Rangers need £2.5m of external funding before the end of the season and have announced a loss of £7.5m for the year ending 30 June.
The Championship club are confident the money will be made available from existing shareholders.
Chairman Dave King insists the figures do not reflect the changes implemented since the consortium he led assumed control in March.
"The year under way is already much more promising on all fronts," he said.
"I look forward to this time next year when I can comment on a financial year that is wholly under the influence and guidance of the new board."
With Rangers five points clear at the top of the table and the club reporting a "significant increase" in season ticket sales, King added that "there is once again a genuine belief that the club faces a much brighter future".
Last week, the Ibrox outfit said they were postponing a share issue and listing on the ISDX market until criminal proceedings against former directors Craig Whyte, Charles Green, Imran Ahmed and others are concluded.
The club said it was "satisfied" there was no short-term need for the funding the share issue would have generated.
Rangers' operating expenses for the period under revue were £26.8m, down from £27.7m, while turnover fell to £16.5m from £17.6m.
The figures are a slight improvement on the previous campaign, when the club lost £8.1m.
Analysis - BBC Scotland's Richard Wilson
Rangers International Football Club's accounts detail a business that is still working towards recovery.
The business remains dependent on additional financing to cover losses. There was an increase in season-ticket sales during the summer, but it is forecast that the first tranche of external funding "will be required in December 2015".
The going concern status of the business - its ability to trade for the next 12 months - is not affected by the funding requirements, since "the board has received undertakings from certain shareholders that they will provide financial support to the group and have satisfied themselves as to the validity of these undertakings and that the individuals have the means and the authority to provide such funding as and when it is required".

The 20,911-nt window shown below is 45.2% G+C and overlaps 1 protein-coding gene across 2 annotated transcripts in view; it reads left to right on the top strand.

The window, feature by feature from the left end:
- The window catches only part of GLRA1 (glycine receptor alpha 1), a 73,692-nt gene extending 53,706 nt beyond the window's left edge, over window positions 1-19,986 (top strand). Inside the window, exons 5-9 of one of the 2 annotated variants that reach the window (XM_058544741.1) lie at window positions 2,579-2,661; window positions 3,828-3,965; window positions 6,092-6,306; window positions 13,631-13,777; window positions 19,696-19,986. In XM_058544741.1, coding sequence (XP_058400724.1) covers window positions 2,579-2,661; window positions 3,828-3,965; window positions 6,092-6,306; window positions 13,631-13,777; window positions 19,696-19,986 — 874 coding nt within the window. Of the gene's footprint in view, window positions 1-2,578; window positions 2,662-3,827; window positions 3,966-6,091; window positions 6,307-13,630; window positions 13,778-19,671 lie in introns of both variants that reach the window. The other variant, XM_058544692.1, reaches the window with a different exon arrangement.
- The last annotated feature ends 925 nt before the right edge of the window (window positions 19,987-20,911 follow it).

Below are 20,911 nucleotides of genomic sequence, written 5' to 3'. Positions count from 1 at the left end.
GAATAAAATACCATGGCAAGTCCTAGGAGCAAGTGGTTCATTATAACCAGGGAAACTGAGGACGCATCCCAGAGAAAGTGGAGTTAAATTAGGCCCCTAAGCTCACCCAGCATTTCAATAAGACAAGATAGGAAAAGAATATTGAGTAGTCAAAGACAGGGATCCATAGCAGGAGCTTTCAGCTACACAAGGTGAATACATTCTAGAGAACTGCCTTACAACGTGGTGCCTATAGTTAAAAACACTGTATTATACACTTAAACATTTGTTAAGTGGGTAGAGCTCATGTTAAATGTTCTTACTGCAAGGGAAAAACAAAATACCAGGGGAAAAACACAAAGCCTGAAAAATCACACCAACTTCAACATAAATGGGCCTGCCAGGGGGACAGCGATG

In short, chairman Dave King and the Park family will likely provide the majority of the funding needed to sustain the business, with the loans provided on a non-interest basis and probably converted to equity at a later date.
The accounts also show that Douglas Park, along with George Letham and George Taylor, provided loans totalling £2.25m in March and April and then in May. New Oasis Limited - a company controlled by King - provided £1.5m.
By way of comparison, the last set of full RIFC accounts - published in November 2014 - said that the business would require £8m in the following 12 months and the auditors included an emphasis of matter paragraph, highlighting that there was "material uncertainty on the group's ability to continue as a going concern".
"The poor performance of the retail business continues to exercise the collective mind of the board," wrote King in his accounts statement, alluding to the relationship with Sports Direct, which owns 75% of Rangers' retail operation.
The notice of RIFC's annual meeting on 27 November includes resolutions to allow the board to issue shares to existing and new shareholders.
There will also be a special resolution seeking to remove the voting rights of any shareholder "if he is involved in any capacity whatsoever in the management or administration of a club, or has any power whatsoever to influence the management or administration of a club".
Mike Ashley, whose MASH investment company owns a little under 10% of RIFC shares, is also the owner of Newcastle United and the majority shareholder in Sports Direct.